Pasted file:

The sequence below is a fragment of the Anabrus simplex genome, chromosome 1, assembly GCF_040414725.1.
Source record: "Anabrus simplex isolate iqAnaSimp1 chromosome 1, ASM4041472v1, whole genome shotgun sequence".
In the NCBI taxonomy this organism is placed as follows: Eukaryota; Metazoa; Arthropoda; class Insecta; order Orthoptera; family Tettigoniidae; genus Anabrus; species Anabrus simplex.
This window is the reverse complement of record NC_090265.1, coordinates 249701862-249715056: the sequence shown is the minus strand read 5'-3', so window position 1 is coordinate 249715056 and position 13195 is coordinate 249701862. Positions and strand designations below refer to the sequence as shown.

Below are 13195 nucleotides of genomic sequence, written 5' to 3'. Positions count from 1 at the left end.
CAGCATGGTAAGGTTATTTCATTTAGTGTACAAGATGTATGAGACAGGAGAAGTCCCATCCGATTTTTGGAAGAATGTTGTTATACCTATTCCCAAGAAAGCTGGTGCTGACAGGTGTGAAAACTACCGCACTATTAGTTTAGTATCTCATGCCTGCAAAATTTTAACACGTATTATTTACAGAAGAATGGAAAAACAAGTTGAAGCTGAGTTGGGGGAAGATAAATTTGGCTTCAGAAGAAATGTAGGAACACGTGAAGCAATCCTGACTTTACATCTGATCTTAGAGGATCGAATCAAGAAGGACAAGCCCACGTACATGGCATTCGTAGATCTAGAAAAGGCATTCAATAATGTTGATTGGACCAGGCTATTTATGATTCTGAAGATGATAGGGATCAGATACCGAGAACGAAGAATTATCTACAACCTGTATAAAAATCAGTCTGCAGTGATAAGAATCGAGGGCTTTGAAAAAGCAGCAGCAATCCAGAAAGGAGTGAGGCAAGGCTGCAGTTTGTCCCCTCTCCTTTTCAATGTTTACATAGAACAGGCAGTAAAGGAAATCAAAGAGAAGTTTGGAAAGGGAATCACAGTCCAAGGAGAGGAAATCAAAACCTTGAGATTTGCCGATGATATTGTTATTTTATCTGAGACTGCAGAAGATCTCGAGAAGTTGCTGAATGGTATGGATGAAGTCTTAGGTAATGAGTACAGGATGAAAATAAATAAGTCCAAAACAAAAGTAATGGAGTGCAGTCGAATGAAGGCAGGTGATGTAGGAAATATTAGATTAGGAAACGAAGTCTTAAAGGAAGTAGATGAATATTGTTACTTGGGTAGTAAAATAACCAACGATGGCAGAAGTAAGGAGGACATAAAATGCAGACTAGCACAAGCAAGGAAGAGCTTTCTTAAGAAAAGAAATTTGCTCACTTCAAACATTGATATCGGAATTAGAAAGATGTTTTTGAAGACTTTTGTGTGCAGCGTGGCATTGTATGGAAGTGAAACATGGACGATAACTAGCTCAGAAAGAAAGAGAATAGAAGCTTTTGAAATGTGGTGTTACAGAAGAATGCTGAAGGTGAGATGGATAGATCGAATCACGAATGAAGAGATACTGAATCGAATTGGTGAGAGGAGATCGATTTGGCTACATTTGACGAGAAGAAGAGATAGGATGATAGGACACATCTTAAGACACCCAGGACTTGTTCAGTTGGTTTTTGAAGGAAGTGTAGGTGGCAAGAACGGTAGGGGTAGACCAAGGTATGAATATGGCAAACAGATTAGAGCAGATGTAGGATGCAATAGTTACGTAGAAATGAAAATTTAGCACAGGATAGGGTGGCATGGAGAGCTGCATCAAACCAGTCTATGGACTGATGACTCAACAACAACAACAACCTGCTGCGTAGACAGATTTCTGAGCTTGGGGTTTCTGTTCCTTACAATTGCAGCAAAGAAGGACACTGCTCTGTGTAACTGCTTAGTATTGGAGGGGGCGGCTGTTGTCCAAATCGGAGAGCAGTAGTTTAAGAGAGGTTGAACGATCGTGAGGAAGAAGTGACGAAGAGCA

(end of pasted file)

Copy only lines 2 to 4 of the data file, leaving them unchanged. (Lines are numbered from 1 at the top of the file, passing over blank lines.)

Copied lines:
Source record: "Anabrus simplex isolate iqAnaSimp1 chromosome 1, ASM4041472v1, whole genome shotgun sequence".
In the NCBI taxonomy this organism is placed as follows: Eukaryota; Metazoa; Arthropoda; class Insecta; order Orthoptera; family Tettigoniidae; genus Anabrus; species Anabrus simplex.
This window is the reverse complement of record NC_090265.1, coordinates 249701862-249715056: the sequence shown is the minus strand read 5'-3', so window position 1 is coordinate 249715056 and position 13195 is coordinate 249701862. Positions and strand designations below refer to the sequence as shown.